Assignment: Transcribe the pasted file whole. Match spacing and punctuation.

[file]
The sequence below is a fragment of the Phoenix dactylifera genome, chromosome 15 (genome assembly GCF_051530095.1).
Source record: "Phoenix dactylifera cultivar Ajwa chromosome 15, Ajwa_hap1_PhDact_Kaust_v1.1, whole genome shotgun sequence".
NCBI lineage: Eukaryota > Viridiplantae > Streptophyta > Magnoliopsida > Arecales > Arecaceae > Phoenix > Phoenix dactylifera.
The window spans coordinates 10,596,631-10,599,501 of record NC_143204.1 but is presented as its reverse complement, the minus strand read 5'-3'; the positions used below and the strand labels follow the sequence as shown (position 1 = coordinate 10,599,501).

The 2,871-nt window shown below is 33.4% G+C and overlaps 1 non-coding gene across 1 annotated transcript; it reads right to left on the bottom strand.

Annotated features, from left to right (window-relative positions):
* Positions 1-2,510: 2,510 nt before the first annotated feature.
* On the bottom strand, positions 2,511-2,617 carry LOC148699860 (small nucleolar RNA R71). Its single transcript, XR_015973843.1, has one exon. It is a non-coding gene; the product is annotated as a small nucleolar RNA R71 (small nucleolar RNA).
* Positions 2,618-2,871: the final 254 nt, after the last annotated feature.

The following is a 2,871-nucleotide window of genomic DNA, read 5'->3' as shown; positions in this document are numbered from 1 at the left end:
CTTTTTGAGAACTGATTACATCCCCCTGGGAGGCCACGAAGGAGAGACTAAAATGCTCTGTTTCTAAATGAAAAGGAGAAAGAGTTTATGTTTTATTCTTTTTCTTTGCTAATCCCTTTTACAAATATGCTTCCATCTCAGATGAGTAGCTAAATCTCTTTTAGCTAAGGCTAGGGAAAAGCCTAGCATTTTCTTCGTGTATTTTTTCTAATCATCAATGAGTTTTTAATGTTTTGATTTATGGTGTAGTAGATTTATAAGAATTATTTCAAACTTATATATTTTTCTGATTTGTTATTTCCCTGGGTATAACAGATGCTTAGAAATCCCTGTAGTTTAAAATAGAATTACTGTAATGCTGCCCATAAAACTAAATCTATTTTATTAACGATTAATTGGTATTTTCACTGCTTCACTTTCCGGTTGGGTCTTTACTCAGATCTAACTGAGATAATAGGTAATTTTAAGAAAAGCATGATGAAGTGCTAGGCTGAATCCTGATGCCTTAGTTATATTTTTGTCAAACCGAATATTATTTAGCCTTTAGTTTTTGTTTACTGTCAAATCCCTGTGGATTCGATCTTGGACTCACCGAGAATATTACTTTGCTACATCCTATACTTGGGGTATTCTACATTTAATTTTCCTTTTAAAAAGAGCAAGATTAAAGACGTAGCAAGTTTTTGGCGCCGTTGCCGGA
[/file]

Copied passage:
The sequence below is a fragment of the Phoenix dactylifera genome, chromosome 15 (genome assembly GCF_051530095.1).
Source record: "Phoenix dactylifera cultivar Ajwa chromosome 15, Ajwa_hap1_PhDact_Kaust_v1.1, whole genome shotgun sequence".
NCBI lineage: Eukaryota > Viridiplantae > Streptophyta > Magnoliopsida > Arecales > Arecaceae > Phoenix > Phoenix dactylifera.
The window spans coordinates 10,596,631-10,599,501 of record NC_143204.1 but is presented as its reverse complement, the minus strand read 5'-3'; the positions used below and the strand labels follow the sequence as shown (position 1 = coordinate 10,599,501).

The 2,871-nt window shown below is 33.4% G+C and overlaps 1 non-coding gene across 1 annotated transcript; it reads right to left on the bottom strand.

Annotated features, from left to right (window-relative positions):
* Positions 1-2,510: 2,510 nt before the first annotated feature.
* On the bottom strand, positions 2,511-2,617 carry LOC148699860 (small nucleolar RNA R71). Its single transcript, XR_015973843.1, has one exon. It is a non-coding gene; the product is annotated as a small nucleolar RNA R71 (small nucleolar RNA).
* Positions 2,618-2,871: the final 254 nt, after the last annotated feature.

The following is a 2,871-nucleotide window of genomic DNA, read 5'->3' as shown; positions in this document are numbered from 1 at the left end:
CTTTTTGAGAACTGATTACATCCCCCTGGGAGGCCACGAAGGAGAGACTAAAATGCTCTGTTTCTAAATGAAAAGGAGAAAGAGTTTATGTTTTATTCTTTTTCTTTGCTAATCCCTTTTACAAATATGCTTCCATCTCAGATGAGTAGCTAAATCTCTTTTAGCTAAGGCTAGGGAAAAGCCTAGCATTTTCTTCGTGTATTTTTTCTAATCATCAATGAGTTTTTAATGTTTTGATTTATGGTGTAGTAGATTTATAAGAATTATTTCAAACTTATATATTTTTCTGATTTGTTATTTCCCTGGGTATAACAGATGCTTAGAAATCCCTGTAGTTTAAAATAGAATTACTGTAATGCTGCCCATAAAACTAAATCTATTTTATTAACGATTAATTGGTATTTTCACTGCTTCACTTTCCGGTTGGGTCTTTACTCAGATCTAACTGAGATAATAGGTAATTTTAAGAAAAGCATGATGAAGTGCTAGGCTGAATCCTGATGCCTTAGTTATATTTTTGTCAAACCGAATATTATTTAGCCTTTAGTTTTTGTTTACTGTCAAATCCCTGTGGATTCGATCTTGGACTCACCGAGAATATTACTTTGCTACATCCTATACTTGGGGTATTCTACATTTAATTTTCCTTTTAAAAAGAGCAAGATTAAAGACGTAGCAAGTTTTTGGCGCCGTTGCCGGA